Location: Location not imported yet.Title: Transmissibility of caprine scrapie in ovine transgenic mice) Author
Submitted to: BioMed Central (BMC) Veterinary Research
Publication Type: Peer reviewed journal
Publication Acceptance Date: 4/2/2012
Publication Date: 4/2/2012
Publication URL: http://handle.nal.usda.gov/10113/56574
Citation: Orourke, K.I., Schneider, D.A., Spraker, T.R., Dassayanake, R., Highland, M., Zhuang, D., Truscott, T.C. 2012. Transmissibility of caprine scrapie in ovine transgenic mice. BioMed Central (BMC) Veterinary Research. 8:42. Interpretive Summary: The ovine scrapie eradication program in the US and Canada is based on the relatively consistent finding that prion genotype is associated with relative disease resistance and that infection is spread through exposure to shed placentas from infected ewes. Caprine scrapie, the related disorder of domestic goats, is less well characterized. The goat prion gene is highly polymorphic and the effect of most polymorphisms on disease susceptibility and incubation time is not known. The disease appears to be transmitted from sheep to goats in commingled herds and among goats in an infected flock, although the modes of transmission are not known. No data on strain variation are available. Given the limited number of infected goats reported in the US, a suitable rodent model for examining distribution of infection prions in goats of varying genotypes or with different clinical presentations will be helpful. In this study, we describe the incubation time, lesion profile, and PrP-sc distribution in the brain of Tg338 mice, a well characterized transgenic mouse line expressing an ovine prion allele. First passage incubation times varied widely but second passage intervals were short and consistent. Examination of brain by histology and immunologic assays demonstrated patterns similar to but not identical to those observed in mice inoculated with classical scrapie. Spleens of mice inoculated by the intracerebral route were positive by western blot analysis. Following validation of the model in comparison to bioassay in goats, the Tg338 mouse will be useful in caprine scrapie transmission and strain typing studies.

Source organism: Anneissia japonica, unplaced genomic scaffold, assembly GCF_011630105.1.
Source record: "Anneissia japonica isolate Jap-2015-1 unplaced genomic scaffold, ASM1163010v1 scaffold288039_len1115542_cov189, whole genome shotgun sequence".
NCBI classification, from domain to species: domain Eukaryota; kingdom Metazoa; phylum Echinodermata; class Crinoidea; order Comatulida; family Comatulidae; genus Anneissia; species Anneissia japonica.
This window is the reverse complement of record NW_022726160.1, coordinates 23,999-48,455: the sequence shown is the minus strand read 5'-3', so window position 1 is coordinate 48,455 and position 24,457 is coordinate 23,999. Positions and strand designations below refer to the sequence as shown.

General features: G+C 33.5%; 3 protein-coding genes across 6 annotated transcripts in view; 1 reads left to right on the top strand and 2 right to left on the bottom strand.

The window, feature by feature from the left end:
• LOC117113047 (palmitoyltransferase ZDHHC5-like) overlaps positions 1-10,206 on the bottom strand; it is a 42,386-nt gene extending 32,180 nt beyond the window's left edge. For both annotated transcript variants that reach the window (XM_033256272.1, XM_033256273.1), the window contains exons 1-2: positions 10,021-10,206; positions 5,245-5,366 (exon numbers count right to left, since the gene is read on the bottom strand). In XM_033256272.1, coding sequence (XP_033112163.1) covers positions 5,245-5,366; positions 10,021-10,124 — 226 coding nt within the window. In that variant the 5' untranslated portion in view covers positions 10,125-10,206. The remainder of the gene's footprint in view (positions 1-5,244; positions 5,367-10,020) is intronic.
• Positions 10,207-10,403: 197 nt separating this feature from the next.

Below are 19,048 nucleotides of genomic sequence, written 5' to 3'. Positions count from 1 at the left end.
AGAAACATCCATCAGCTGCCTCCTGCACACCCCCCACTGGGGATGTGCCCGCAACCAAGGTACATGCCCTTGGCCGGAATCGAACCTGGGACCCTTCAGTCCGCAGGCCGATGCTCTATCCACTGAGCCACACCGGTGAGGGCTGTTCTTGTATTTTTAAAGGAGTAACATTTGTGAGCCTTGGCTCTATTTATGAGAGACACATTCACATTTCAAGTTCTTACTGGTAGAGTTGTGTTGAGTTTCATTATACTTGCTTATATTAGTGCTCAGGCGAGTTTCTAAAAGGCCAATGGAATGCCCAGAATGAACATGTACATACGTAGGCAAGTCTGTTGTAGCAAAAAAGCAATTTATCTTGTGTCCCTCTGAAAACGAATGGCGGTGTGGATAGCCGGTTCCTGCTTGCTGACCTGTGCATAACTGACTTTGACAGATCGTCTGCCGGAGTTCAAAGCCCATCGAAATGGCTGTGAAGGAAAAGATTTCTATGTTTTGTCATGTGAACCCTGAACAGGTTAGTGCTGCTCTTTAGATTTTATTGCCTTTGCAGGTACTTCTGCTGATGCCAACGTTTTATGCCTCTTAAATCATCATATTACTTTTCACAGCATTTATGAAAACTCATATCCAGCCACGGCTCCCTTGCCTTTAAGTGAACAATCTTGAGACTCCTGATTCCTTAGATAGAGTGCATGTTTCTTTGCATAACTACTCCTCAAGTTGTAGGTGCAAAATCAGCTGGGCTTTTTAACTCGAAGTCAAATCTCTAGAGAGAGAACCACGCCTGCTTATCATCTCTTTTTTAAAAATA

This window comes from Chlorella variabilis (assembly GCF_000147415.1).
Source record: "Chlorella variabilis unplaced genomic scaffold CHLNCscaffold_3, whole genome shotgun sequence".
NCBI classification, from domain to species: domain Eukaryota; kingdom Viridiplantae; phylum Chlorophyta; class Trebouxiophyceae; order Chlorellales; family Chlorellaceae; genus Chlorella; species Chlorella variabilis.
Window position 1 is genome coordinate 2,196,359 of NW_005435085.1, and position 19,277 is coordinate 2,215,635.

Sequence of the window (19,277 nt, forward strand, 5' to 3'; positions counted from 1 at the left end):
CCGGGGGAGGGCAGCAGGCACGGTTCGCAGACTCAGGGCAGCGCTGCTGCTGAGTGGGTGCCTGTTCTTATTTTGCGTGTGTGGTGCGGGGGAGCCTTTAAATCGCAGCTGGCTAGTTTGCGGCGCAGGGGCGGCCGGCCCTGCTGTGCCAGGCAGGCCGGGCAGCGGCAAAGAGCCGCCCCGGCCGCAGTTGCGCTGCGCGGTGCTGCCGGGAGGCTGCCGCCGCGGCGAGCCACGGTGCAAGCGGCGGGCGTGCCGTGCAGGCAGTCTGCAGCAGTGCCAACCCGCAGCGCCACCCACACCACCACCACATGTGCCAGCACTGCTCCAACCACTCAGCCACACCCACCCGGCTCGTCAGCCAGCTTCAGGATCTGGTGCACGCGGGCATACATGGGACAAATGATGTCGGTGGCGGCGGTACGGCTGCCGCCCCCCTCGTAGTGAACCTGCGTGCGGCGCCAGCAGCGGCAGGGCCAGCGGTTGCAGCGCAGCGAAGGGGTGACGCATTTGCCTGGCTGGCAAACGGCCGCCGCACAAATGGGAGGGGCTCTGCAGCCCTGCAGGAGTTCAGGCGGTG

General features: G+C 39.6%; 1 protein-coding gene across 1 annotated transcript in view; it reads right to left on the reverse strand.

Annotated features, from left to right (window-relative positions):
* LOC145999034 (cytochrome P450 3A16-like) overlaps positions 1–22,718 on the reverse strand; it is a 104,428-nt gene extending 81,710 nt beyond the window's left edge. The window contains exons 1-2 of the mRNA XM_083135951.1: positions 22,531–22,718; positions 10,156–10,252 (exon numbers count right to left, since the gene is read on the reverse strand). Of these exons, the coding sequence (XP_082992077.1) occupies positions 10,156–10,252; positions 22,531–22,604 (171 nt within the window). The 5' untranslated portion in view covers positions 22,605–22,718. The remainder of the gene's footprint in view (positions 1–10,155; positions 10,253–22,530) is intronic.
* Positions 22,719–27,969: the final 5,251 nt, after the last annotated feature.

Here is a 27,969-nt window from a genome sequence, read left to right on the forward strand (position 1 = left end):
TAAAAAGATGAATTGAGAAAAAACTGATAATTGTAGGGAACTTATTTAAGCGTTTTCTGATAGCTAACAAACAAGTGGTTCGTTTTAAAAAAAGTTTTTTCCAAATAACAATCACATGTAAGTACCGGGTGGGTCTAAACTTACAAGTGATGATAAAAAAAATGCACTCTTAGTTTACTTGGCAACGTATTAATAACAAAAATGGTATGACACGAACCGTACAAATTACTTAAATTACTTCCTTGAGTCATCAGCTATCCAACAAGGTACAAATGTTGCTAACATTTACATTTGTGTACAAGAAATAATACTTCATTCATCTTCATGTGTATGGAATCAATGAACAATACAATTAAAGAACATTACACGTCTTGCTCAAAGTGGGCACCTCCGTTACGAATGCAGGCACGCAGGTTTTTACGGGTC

Technical Abstract: Scrapie is a transmissible spongiform encephalopathy or prion disease of domestic sheep and goats. The current US and Canadian control programs are based on diagnosis by identification of abnormal prion protein in brain or lymphoid tissues with selective culling of genetically susceptible sheep exposed to an infected ewe at lambing. These measures are based on several decades of observation on experimentally and naturally infected sheep and in rodent bioassay models. In particular, transgenic mice in which the murine PRNP gene (encoding the cellular prion protein precursor) is replaced by the highly susceptible ovine VRQ allele have been useful for discrimination of atypical strains and identification of tissues with infectious potential. Caprine scrapie is reported in domestic goats but the effect of PRNP genotypes and the potential transmission modes are not well characterized. No rodent model for caprine scrapie has been described. In this manuscript, we describe the use of Tg338 mice, bred from a well characterized ovine PRNP transgenic mouse line, as an experimental host for caprine scrapie. Following experimental intracerebral inoculation, survival curves for primary passage reflected the variability expected when crossing the species barrier. However, second passage incubation times were short and reproducible. Brains from terminally affected mice were subjected to histologic description, paraffin embedded tissue blotting, immunohistochemistry and western blotting. The profiles were similar to that observed in sheep but not identical. Further, PrP-Sc was identified in spleens, demonstrating distribution through the lymphoreticular system even in mice inoculated by the intracerebral route. This line is therefore suitable for strain characterization that includes the critical elements of lesion profile, glycoform analysis, and lymphotropism.